Aging, HIV, and HAART
Today’s highly-active antiretroviral therapies (HAART) and combination therapies have turned HIV into a chronic disease for many -- greatly extending life. At the same time, some experts believe HIV itself may “accelerate” aging so that comorbid conditions associated with older age, such as cardiovascular disease (CVD) or cancer, affect HIV-positive people at a younger age.7
HIV infection may impair immune system function in many of the same ways as aging. For example, by destroying CD4+ T cells HIV diminishes capacity of the immune system to police the body for threats.15 A low CD4 cell count has been found to be an independent risk factor for CVD, with a comparable attributable risk to traditional risk factors such as smoking.5
“As all of us age, it’s normal for the immune system to also decline in function, specifically with T-cells. And with HIV there’s also a change and decline in T-cell function,” observes Dr. Simone. “So the combination of HIV plus aging may be a double ‘hit’ to the immune system.”
Complicating matters: People over 65 living with HIV face the same age-related conditions as their non-infected peers – CVD, elevated cholesterol, insulin resistance, and diabetes – diseases which may not only be adversely impacted by HIV but also by its treatments.5
Studies show that protease inhibitors (PIs) boosted by ritonavir, as well as the antiretrovirals (ARVs) abacavir and didanosine, can increase the risk of coronary artery disease.16 Some PIs and ARVs can also induce or increase insulin resistance, worsening diabetes.17 PIs can also elevate triglycerides and LDL cholesterol, as can non-nucleoside reverse transcriptase inhibitors (NNRTIs), particularly efavirenz.5
Some PIs are contraindicated with the popular cholesterol-lowering drugs simvastatin and lovastatin, since they are metabolized by the same liver enzyme and increase drug levels, leading to muscle breakdown and liver damage.5
The polypharmacy that often goes hand in hand with multiple chronic diseases in later life can also have its own toxicities, especially for those with HIV.
Better Care for HIV Later in Life
While people over age 65 with HIV may have higher mortality due to late diagnosis,3 older adults seem to respond better to antiretroviral therapy.
“It seems that older adults achieve better viral load than younger people, while it’s just the opposite with CD-4 counts. Some of that may be due to presenting later in the course of their infection,” explains Dr. Simone. “But, in general it’s felt that older adults respond just as well, if not better to therapy.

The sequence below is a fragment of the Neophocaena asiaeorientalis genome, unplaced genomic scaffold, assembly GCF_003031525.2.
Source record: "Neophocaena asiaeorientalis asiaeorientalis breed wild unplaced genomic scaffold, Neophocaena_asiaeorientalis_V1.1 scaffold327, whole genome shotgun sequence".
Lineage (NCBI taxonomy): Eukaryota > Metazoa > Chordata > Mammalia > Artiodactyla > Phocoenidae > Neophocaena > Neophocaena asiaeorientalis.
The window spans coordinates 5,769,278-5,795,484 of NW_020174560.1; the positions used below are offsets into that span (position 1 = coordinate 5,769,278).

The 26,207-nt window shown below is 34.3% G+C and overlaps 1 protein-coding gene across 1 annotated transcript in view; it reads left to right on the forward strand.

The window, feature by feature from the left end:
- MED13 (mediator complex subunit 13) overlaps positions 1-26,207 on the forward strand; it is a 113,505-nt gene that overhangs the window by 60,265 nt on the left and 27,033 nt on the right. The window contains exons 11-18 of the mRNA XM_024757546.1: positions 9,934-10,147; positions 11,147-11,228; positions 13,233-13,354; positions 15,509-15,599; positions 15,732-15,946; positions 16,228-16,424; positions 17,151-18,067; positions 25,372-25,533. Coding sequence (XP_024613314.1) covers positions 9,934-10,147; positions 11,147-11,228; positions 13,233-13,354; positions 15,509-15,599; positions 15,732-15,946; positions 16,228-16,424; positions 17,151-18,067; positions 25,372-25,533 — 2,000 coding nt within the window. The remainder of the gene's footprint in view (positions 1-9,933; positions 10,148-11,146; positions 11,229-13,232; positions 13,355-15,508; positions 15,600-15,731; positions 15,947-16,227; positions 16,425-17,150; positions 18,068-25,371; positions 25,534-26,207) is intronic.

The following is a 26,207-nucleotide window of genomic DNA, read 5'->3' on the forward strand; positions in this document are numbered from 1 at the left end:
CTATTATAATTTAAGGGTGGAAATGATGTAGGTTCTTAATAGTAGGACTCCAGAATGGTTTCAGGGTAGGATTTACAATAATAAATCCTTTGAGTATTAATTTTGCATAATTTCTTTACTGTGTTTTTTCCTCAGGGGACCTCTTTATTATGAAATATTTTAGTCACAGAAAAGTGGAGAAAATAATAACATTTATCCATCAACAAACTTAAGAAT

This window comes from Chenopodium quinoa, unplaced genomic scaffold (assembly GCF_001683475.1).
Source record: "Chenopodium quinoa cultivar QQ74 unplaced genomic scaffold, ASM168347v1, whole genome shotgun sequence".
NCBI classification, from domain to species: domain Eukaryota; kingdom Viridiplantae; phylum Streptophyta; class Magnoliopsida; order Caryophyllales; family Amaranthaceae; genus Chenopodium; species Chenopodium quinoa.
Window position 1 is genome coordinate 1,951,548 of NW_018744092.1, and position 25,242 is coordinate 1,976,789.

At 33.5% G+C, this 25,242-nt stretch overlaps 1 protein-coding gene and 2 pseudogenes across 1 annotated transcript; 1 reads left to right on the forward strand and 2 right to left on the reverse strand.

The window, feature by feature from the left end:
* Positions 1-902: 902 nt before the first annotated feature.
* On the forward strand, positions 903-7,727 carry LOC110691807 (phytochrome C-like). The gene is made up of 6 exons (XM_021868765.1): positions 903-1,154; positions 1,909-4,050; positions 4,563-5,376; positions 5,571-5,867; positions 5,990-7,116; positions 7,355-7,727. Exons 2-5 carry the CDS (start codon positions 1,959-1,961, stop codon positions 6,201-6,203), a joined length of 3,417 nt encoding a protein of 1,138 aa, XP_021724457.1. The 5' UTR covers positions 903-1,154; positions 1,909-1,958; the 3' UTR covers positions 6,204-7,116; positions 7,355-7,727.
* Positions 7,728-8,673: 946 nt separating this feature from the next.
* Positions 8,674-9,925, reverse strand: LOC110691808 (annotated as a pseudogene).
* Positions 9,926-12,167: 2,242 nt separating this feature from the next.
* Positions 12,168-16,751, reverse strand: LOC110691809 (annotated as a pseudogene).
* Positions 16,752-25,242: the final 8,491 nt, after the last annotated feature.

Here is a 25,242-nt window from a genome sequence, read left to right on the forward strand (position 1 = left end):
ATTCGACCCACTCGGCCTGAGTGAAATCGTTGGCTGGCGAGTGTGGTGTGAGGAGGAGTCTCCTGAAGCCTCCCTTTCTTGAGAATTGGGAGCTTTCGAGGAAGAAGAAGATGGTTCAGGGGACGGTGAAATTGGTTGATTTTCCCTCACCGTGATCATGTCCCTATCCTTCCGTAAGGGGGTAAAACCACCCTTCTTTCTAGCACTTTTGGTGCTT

A 2013 retrospective cohort study among 63,805 adults from England, Wales, and Northern Ireland diagnosed with HIV between 2000 and 2009 (5,683 of whom were ≥50 years), concludes that earlier diagnosis coupled with prompt treatment has a greater impact on short-term mortality in patients over 50 and substantially reduces deaths.3
Older patients have better adherence compared to their 20 and 30-something counterparts. A prospective study from France found no difference in the rate of HAART discontinuation among older patients compared to younger patients.18 In fact, the older HIV patients stuck with their regimens despite a higher risk of adverse events, a greater risk of toxicities (including neurologic, psychiatric, and hematologic effects), and drug-drug interactions with HIV treatment due to normal aging.15
Having a pharmacist as part of the care team and obtaining all medications at one local pharmacy (preferably one that specializes in HIV) can maximize drug adherence and minimize the effects of polypharmacy, Simone recommends.
But in the end, early and effective HIV treatment depends on early recognition and screening of older adults. The Health and Human Services’ Panel on Antiretroviral Guidelines for Adults and Adolescents also recommends screening for all adults in its 2012 guidelines for older adults. 19
Dr. Simone has an additional recommendation: “Whenever an older person has unexplained weight loss, generalized fatigue, dementia, or confusion, clinicians should consider HIV as well as age-related comorbidities and offer screening,” says Dr. Simone. “If someone presents with vague symptoms that can’t be easily explained by an existing medical condition, it could be an HIV-related opportunistic infection, and raise red flags.”